During 2007, an interdisciplinary team led by Dr. Sharon Megdal of the UA WRRC and including researchers at UA and Northern Arizona University (NAU) undertook a study of the AMA planning process for the ADWR and the (now disbanded) Arizona Water Institute (AWI).  The project team issued their report in January 2008 on the "Evolution and Evaluation of the Active Management Area Management Plans."  This was intended to serve as valuable input to regional branches of the ADWR, who were about to develop their Fourth Management Plans for the period 2011-2020.  For the ADWR management teams assigned to each AMA, this was to be the first round of plans not guided in detail by language given in the GMA of 1980 (ARS 45-564 through 45-568).  The findings of Dr. Megdal's team were particularly relevant then, and were to become more important in the coming years.  From their Executive Summary [all emphasis preserved from the original]:
"An important goal of this study was to determine the effectiveness of the management plans to date through use of the data included in the management plans themselves. Unfortunately, the effectiveness of the conservation programs cannot be determined from information available in the management plans to date. Careful thought should be given to the kind of water use information that will be needed for quantifying program effectiveness going forward. For example, the collection and reporting of individual municipal provider GPCD [gallons per capita-day], individual farm use, and industrial user data should be done regularly and consistently. Measuring effectiveness will also require development of a methodology to isolate the impacts of conservation on water use from other factors such as weather, the economy, changes in customer base (such as more commercial), water rates, and demographics. In addition, there are some influencing factors that are difficult to measure, such as the implications of media attention to drought and climate change. In order to account for the variables beyond the control of the conservation programs and isolate the effects of the regulations, a multivariate statistical analysis is needed.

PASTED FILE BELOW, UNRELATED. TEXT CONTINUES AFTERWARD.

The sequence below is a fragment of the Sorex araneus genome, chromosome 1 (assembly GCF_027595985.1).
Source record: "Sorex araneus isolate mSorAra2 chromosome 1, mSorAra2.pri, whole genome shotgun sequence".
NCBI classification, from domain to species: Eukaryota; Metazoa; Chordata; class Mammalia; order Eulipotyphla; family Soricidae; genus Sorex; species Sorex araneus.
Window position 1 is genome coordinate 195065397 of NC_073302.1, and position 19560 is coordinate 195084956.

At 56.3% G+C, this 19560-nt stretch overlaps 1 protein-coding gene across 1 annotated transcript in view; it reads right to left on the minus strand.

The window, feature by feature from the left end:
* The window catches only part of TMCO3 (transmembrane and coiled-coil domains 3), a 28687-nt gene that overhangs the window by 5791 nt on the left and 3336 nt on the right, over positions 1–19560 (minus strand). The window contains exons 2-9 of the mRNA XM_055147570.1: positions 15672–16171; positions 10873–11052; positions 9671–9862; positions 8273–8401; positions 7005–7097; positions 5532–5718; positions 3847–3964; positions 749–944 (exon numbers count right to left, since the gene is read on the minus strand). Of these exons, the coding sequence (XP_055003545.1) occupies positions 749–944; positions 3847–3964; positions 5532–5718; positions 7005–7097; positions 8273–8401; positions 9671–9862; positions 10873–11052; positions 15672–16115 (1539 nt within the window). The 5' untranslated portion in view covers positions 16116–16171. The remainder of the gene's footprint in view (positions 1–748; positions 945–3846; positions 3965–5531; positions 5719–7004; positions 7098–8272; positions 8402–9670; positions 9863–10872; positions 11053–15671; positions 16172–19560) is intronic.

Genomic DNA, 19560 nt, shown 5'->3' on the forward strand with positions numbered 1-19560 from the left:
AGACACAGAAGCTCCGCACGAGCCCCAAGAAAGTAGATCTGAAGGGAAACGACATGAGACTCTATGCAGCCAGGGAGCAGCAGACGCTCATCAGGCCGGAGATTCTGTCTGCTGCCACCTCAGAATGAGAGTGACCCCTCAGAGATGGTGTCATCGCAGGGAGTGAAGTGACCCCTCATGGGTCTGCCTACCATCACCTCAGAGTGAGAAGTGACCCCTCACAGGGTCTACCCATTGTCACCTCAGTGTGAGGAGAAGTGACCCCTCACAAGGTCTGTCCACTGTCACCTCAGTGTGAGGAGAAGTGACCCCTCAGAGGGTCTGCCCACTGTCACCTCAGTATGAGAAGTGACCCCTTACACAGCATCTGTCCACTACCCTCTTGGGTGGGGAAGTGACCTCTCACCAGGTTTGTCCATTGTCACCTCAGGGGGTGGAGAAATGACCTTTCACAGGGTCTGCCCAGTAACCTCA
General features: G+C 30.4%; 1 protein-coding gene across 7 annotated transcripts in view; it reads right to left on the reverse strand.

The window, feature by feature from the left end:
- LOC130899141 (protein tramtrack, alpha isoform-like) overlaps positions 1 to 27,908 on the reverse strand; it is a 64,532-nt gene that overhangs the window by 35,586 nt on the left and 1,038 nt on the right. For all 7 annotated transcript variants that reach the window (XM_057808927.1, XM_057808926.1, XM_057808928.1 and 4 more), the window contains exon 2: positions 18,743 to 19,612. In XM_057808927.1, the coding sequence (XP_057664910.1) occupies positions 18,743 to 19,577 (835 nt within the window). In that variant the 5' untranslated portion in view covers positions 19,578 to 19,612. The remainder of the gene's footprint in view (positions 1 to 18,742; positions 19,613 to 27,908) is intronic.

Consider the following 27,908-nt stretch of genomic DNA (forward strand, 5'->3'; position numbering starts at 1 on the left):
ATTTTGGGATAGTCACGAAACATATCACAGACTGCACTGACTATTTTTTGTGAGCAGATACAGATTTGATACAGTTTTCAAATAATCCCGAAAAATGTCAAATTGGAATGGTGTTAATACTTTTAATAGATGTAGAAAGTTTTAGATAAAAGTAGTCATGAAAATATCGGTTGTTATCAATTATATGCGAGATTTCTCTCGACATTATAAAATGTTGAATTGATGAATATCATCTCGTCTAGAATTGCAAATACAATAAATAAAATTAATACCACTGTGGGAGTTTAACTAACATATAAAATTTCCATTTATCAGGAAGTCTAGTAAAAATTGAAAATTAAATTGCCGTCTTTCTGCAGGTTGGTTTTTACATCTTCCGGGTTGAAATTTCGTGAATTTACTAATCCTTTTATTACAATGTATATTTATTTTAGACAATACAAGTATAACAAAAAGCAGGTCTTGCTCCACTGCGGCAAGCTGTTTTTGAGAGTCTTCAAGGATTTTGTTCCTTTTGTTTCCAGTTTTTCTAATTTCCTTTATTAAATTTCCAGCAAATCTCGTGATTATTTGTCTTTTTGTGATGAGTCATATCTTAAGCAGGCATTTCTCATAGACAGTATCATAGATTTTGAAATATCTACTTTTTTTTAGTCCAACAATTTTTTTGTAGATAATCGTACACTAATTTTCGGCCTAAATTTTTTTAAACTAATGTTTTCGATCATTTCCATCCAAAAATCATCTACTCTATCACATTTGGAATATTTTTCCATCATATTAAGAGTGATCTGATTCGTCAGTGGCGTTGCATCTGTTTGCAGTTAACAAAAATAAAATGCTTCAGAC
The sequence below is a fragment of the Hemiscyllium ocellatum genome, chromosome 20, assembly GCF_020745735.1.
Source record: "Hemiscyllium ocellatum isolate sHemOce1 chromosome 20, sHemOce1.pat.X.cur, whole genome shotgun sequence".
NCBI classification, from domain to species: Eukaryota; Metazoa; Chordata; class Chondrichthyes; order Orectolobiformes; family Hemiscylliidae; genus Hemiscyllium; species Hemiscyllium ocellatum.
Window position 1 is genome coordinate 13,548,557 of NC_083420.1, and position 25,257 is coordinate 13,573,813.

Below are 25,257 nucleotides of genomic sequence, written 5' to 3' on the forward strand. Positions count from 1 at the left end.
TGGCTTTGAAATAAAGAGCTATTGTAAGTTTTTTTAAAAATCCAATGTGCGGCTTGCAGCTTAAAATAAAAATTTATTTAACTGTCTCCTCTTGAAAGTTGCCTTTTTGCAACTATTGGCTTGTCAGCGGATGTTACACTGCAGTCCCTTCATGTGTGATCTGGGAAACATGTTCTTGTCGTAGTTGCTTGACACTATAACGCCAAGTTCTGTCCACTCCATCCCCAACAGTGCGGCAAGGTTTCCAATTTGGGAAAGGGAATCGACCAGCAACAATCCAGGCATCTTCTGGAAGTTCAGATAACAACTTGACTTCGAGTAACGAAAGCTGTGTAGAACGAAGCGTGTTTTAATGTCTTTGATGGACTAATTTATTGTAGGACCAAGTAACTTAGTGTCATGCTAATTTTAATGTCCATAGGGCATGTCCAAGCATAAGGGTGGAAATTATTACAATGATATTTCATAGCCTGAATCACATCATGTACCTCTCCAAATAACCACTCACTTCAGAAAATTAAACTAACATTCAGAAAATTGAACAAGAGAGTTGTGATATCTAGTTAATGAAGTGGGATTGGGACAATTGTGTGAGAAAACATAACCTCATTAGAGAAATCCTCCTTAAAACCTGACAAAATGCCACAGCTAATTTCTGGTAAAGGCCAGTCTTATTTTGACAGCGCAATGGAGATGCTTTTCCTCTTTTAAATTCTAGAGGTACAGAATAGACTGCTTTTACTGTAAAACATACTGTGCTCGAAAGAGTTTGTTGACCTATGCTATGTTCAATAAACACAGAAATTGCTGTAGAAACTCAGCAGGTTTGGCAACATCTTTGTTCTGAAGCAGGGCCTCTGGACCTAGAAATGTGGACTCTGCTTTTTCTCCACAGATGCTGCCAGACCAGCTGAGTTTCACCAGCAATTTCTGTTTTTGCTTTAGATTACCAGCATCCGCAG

"Despite the inability to quantify the effectiveness of the management plan conservation programs to date, stakeholders have strong opinions about the conservation programs and the process used to develop them. Only the industrial sector was generally satisfied with the management plan development process and the regulations resulting from it. Other sectors had mixed views, but generally expressed some dissatisfaction with the conservation regulations over time and especially the process used to develop the management plan conservation programs. Overall, there was a general opinion that the time has come to shift the focus of the management plan development process away from regulation towards collaborative, long-term water planning.
"As such, stakeholders would like to see a shift toward using the management plans or a companion document for regional water resource planning, not just regulation. While ADWR may seem like the logical entity to facilitate long-range planning, there are several things to consider. First, planning of the type envisioned by many of those interviewed goes beyond what has been included to date in management plans. This type of planning would have to incorporate the individual plans of water providers and large users, much like a regional transportation plan must include planning elements at the discretion/choice of the local entities. It would require sufficient levels of trust so that individual users/providers would willingly share information not normally reported to ADWR. It would necessarily require that data collected by ADWR be available in a useful format. It is likely some shared governance or oversight of the process would have to be agreed upon. Long-term planning would require ADWR to act not only as a regulatory agency for the AMAs, as it has done on many occasions.
"In order to facilitate the implementation of the findings of this study relating to determining the effectiveness of the conservation programs and initiating long-term regional water planning, the authors offer the following recommendations:
"Recommentation 1: ADWR should provide water use data for all sectors on at least an annual basis. These data must be reported in a consistent format over time and across AMAs.
"Recommendation 2: State of the AMA reports should be produced on a yearly or biennial basis.
"Recommendation 3: ADWR should shift its focus to long-term water planning, but still maintain the current conservation programs.
"Recommendation 4: The Augmentation and Recharge Program and the Central Arizona Groundwater Replenishment District rules need to be reviewed and updated to ensure fairness."
Some of these topics will come up again in the next part of my story here, especially the programmatic institutions listed in the fourth recommendation.  However, by the autumn of 2009 the state was effectively broke, and the Governor had just formed a Blue Ribbon Panel on Water Sustainability...